Class Action Lawsuit against NETeller?


Ueber Meister Mouse
Sep 12, 2004
Came across this while doing a news search for NETeller:

Neteller, once the friend of online poker players everywhere, is now facing a class action lawsuit from a group of poker players who are owed money by the online money managing company. Neteller recently suffered a number of blows delivered by the US Government when its founders were arrested and accused of money laundering, and millions of dollars in assets were seized. One player, Isaac Haxton, is looking for $800k that he had deposited in his Neteller account after a 2nd place finish in the PokerStars Caribbean Adventure tournament. Haxton will not be joining the class action suit, but he does have an attorney looking after his issue.

Keep in mind that I don't know anything about lawsuits and such.... But why sue NETeller when it's the DoJ that has US customers' monies (and, evidently, copies of all our transactions)?

Mind you, I (and probably 99.9% of US players) had absolutely no problems getting any money out of NETeller till the DoJ and the UIGEA stepped in to 'protect' me by freezing all NETeller's US$ funds. My primary problem with NETeller is that they appear to have rolled over without even a whimper and handed everything requested over to the DOJ and FBI. I feel that's a violation of almost any and all privacy acts, especially when most NETeller users have broken no laws. And when reading the recent news about the FBI abuse of the Patriot Act (well... duh!) it kind of makes me wonder if all the subpoenas and threats to NETeller were done legally.

I think they have grounds to sue because Neteller announced they initially took the actions VOLUNTARILY. They also VOLUNTARILY frustrated attempts by players who had found short term work arounds that could release funds already trapped in the system. It was only later that the DoJ got hold of the funds and records, which might not have been there to get at had Neteller allowed US players time to move the funds out, or at least some of them.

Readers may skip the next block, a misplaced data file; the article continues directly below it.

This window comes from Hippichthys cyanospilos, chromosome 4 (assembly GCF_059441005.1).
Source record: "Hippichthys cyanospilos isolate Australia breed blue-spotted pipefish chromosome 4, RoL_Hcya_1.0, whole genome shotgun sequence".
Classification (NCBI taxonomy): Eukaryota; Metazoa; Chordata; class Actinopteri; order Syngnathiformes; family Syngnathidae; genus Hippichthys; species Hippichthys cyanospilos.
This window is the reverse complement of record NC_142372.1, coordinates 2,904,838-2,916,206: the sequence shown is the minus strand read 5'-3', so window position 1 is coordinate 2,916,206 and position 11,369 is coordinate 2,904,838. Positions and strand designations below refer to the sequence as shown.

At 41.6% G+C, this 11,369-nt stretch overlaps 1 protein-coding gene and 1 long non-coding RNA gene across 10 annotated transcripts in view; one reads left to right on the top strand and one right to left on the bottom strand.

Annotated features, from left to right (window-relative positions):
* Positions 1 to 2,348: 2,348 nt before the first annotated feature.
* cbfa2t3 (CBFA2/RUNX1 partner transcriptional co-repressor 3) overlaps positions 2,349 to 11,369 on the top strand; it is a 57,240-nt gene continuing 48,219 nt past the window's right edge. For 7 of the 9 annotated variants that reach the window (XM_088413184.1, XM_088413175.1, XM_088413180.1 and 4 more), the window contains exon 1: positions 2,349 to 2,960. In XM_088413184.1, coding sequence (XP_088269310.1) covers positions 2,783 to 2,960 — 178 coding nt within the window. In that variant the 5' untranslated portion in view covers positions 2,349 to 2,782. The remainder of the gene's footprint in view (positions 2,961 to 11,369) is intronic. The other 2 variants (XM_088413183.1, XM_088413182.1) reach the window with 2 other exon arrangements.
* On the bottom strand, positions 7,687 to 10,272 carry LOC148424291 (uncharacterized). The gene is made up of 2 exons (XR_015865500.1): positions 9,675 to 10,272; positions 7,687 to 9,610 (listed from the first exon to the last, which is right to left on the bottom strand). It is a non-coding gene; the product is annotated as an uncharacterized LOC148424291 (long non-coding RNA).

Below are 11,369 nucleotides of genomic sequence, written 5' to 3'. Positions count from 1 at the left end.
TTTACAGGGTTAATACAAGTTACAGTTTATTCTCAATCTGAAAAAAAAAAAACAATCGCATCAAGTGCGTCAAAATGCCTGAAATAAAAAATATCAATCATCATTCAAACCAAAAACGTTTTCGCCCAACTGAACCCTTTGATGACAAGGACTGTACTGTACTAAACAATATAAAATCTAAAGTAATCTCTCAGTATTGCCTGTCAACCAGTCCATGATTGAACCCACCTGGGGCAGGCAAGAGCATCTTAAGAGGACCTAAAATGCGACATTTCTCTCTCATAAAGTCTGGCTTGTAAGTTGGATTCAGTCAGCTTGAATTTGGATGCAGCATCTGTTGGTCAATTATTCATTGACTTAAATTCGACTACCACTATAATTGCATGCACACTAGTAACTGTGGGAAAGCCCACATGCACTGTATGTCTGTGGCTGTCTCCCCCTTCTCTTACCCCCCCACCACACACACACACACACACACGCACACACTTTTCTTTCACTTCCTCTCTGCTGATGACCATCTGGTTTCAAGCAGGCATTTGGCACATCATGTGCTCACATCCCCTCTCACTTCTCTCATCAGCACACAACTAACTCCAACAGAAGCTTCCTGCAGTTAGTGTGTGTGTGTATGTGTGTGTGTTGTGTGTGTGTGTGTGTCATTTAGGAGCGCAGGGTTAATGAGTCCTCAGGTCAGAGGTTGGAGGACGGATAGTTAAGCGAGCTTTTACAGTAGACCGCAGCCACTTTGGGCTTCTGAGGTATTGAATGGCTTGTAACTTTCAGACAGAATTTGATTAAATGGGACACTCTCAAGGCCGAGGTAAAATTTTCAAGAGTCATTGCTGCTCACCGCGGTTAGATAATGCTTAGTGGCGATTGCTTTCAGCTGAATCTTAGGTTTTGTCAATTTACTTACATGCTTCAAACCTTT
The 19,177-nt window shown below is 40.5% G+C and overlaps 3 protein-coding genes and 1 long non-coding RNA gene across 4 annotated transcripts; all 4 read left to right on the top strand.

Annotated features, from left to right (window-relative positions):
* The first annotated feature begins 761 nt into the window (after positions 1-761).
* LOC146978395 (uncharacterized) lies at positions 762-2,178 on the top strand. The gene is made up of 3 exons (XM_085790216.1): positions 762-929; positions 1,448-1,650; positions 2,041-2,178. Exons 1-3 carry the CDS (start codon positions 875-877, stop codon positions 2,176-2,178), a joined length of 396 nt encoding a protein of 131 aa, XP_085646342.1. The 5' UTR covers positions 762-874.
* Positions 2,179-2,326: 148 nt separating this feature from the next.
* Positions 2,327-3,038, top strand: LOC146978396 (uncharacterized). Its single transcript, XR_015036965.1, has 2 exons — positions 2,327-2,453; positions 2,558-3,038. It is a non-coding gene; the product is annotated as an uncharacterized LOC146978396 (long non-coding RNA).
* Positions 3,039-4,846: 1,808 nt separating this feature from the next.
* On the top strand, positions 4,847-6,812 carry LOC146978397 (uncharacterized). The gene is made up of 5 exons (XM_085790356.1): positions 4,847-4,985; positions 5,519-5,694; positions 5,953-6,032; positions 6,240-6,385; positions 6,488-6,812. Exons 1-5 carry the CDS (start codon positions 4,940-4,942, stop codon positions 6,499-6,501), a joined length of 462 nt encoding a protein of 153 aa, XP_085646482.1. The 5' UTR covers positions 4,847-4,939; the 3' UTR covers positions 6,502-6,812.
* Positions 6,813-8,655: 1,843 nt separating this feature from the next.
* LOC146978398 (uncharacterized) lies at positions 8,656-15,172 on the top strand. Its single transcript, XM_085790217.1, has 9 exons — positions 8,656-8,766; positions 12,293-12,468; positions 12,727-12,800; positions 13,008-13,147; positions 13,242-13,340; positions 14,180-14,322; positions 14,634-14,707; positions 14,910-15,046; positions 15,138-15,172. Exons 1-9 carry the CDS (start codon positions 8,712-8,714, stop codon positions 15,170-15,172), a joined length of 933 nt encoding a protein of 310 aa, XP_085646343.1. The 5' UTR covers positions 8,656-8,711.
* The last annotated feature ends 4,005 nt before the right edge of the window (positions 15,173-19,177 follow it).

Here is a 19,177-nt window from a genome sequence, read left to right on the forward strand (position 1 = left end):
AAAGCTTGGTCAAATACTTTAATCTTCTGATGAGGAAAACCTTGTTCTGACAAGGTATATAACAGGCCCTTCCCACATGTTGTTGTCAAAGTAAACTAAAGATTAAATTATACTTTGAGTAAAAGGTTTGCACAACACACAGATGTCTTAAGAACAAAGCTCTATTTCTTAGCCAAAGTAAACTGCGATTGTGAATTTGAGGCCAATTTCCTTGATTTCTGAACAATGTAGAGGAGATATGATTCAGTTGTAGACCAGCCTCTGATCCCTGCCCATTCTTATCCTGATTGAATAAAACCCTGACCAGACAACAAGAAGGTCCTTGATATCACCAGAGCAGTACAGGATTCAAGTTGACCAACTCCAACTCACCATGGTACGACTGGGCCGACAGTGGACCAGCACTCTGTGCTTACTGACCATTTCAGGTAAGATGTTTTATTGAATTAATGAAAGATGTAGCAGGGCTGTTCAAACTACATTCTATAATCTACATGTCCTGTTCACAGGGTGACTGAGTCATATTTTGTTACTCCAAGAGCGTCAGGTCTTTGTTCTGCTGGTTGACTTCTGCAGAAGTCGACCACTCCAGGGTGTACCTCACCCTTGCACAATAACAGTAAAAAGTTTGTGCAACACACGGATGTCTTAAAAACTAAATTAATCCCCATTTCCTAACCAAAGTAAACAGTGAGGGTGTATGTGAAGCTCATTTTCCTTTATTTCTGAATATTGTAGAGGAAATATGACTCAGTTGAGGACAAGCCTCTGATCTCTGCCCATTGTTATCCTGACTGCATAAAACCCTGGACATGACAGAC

Isaac Haxton has a different case altogether. His funds have nothing to do with online gambling, but were won at a proper poker tournament. As such, he could obtain a court order requiring Neteller to release the funds attributable to activities unrelated to online gambling. If the DoJ intervene, they will effectively be attempting to rule that gambling at a B & M based event offshore is the equivalent of money laundering. I am not aware of any US law that has attempted to ban this type of gambling. The only law that would affect this $800K is the need to declare it for tax purposes. With $800K at stake, he can afford to pursue this individually. The result of his case could also influence the outcome of any class action.
Neteller themselves, in defending against the class action, could call in the DoJ as co-defendant - now THAT would be fun to see from the outside of all this:) (Admittedly, less fun for those with money tied up who need a positive outcome, rather than just see the DoJ and Neteller on the rack)

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